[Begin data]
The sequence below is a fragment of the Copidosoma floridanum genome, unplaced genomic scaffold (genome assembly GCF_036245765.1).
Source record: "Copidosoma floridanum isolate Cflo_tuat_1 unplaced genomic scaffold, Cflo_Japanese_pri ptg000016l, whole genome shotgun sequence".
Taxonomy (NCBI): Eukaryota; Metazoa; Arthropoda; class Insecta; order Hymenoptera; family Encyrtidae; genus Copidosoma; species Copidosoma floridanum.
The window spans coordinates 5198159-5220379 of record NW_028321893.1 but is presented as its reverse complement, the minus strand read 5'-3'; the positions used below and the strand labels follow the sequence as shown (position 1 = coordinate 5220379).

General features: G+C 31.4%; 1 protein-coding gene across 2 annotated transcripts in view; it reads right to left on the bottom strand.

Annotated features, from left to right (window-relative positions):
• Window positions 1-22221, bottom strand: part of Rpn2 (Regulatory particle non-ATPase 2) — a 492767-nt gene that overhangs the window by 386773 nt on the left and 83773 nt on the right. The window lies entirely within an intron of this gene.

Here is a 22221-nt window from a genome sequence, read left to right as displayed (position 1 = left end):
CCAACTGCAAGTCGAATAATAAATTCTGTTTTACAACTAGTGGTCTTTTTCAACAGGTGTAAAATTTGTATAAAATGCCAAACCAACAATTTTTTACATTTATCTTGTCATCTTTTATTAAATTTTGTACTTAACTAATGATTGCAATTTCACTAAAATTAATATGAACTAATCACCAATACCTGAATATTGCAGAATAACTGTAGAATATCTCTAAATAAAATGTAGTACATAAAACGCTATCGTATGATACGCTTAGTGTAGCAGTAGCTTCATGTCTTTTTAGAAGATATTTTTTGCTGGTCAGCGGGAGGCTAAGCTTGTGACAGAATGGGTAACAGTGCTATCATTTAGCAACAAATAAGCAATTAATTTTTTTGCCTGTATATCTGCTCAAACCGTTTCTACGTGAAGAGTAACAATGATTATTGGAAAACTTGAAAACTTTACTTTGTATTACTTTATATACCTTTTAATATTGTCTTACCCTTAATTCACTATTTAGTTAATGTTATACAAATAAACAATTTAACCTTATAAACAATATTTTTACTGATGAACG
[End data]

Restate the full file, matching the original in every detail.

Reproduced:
The sequence below is a fragment of the Copidosoma floridanum genome, unplaced genomic scaffold (genome assembly GCF_036245765.1).
Source record: "Copidosoma floridanum isolate Cflo_tuat_1 unplaced genomic scaffold, Cflo_Japanese_pri ptg000016l, whole genome shotgun sequence".
Taxonomy (NCBI): Eukaryota; Metazoa; Arthropoda; class Insecta; order Hymenoptera; family Encyrtidae; genus Copidosoma; species Copidosoma floridanum.
The window spans coordinates 5198159-5220379 of record NW_028321893.1 but is presented as its reverse complement, the minus strand read 5'-3'; the positions used below and the strand labels follow the sequence as shown (position 1 = coordinate 5220379).

General features: G+C 31.4%; 1 protein-coding gene across 2 annotated transcripts in view; it reads right to left on the bottom strand.

Annotated features, from left to right (window-relative positions):
• Window positions 1-22221, bottom strand: part of Rpn2 (Regulatory particle non-ATPase 2) — a 492767-nt gene that overhangs the window by 386773 nt on the left and 83773 nt on the right. The window lies entirely within an intron of this gene.

Here is a 22221-nt window from a genome sequence, read left to right as displayed (position 1 = left end):
CCAACTGCAAGTCGAATAATAAATTCTGTTTTACAACTAGTGGTCTTTTTCAACAGGTGTAAAATTTGTATAAAATGCCAAACCAACAATTTTTTACATTTATCTTGTCATCTTTTATTAAATTTTGTACTTAACTAATGATTGCAATTTCACTAAAATTAATATGAACTAATCACCAATACCTGAATATTGCAGAATAACTGTAGAATATCTCTAAATAAAATGTAGTACATAAAACGCTATCGTATGATACGCTTAGTGTAGCAGTAGCTTCATGTCTTTTTAGAAGATATTTTTTGCTGGTCAGCGGGAGGCTAAGCTTGTGACAGAATGGGTAACAGTGCTATCATTTAGCAACAAATAAGCAATTAATTTTTTTGCCTGTATATCTGCTCAAACCGTTTCTACGTGAAGAGTAACAATGATTATTGGAAAACTTGAAAACTTTACTTTGTATTACTTTATATACCTTTTAATATTGTCTTACCCTTAATTCACTATTTAGTTAATGTTATACAAATAAACAATTTAACCTTATAAACAATATTTTTACTGATGAACG